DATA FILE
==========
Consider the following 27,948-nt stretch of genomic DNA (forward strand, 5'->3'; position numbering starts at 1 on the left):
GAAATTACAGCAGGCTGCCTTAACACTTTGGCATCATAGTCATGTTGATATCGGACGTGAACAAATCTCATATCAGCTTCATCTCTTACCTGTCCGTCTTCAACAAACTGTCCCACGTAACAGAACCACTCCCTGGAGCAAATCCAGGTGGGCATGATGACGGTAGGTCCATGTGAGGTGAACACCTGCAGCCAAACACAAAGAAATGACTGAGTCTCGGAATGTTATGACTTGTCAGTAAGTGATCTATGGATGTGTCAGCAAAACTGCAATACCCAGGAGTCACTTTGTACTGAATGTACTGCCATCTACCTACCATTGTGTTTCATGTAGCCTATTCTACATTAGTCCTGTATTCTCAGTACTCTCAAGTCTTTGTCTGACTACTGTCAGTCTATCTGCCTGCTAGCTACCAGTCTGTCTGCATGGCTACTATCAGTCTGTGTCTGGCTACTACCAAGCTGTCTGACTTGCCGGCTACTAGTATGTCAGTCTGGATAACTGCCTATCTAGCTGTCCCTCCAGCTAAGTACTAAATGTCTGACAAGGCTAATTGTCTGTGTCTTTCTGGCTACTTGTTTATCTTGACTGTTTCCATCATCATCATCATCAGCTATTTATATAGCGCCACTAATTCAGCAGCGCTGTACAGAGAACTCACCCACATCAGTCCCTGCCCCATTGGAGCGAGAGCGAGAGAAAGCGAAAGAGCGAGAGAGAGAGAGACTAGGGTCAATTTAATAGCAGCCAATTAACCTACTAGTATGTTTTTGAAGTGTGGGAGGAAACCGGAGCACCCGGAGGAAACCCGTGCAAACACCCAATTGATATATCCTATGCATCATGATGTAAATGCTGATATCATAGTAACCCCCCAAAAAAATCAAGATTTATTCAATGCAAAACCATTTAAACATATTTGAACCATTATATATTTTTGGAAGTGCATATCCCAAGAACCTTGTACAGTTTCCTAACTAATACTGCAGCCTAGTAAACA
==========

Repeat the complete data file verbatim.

Consider the following 27,948-nt stretch of genomic DNA (forward strand, 5'->3'; position numbering starts at 1 on the left):
GAAATTACAGCAGGCTGCCTTAACACTTTGGCATCATAGTCATGTTGATATCGGACGTGAACAAATCTCATATCAGCTTCATCTCTTACCTGTCCGTCTTCAACAAACTGTCCCACGTAACAGAACCACTCCCTGGAGCAAATCCAGGTGGGCATGATGACGGTAGGTCCATGTGAGGTGAACACCTGCAGCCAAACACAAAGAAATGACTGAGTCTCGGAATGTTATGACTTGTCAGTAAGTGATCTATGGATGTGTCAGCAAAACTGCAATACCCAGGAGTCACTTTGTACTGAATGTACTGCCATCTACCTACCATTGTGTTTCATGTAGCCTATTCTACATTAGTCCTGTATTCTCAGTACTCTCAAGTCTTTGTCTGACTACTGTCAGTCTATCTGCCTGCTAGCTACCAGTCTGTCTGCATGGCTACTATCAGTCTGTGTCTGGCTACTACCAAGCTGTCTGACTTGCCGGCTACTAGTATGTCAGTCTGGATAACTGCCTATCTAGCTGTCCCTCCAGCTAAGTACTAAATGTCTGACAAGGCTAATTGTCTGTGTCTTTCTGGCTACTTGTTTATCTTGACTGTTTCCATCATCATCATCATCAGCTATTTATATAGCGCCACTAATTCAGCAGCGCTGTACAGAGAACTCACCCACATCAGTCCCTGCCCCATTGGAGCGAGAGCGAGAGAAAGCGAAAGAGCGAGAGAGAGAGAGACTAGGGTCAATTTAATAGCAGCCAATTAACCTACTAGTATGTTTTTGAAGTGTGGGAGGAAACCGGAGCACCCGGAGGAAACCCGTGCAAACACCCAATTGATATATCCTATGCATCATGATGTAAATGCTGATATCATAGTAACCCCCCAAAAAAATCAAGATTTATTCAATGCAAAACCATTTAAACATATTTGAACCATTATATATTTTTGGAAGTGCATATCCCAAGAACCTTGTACAGTTTCCTAACTAATACTGCAGCCTAGTAAACA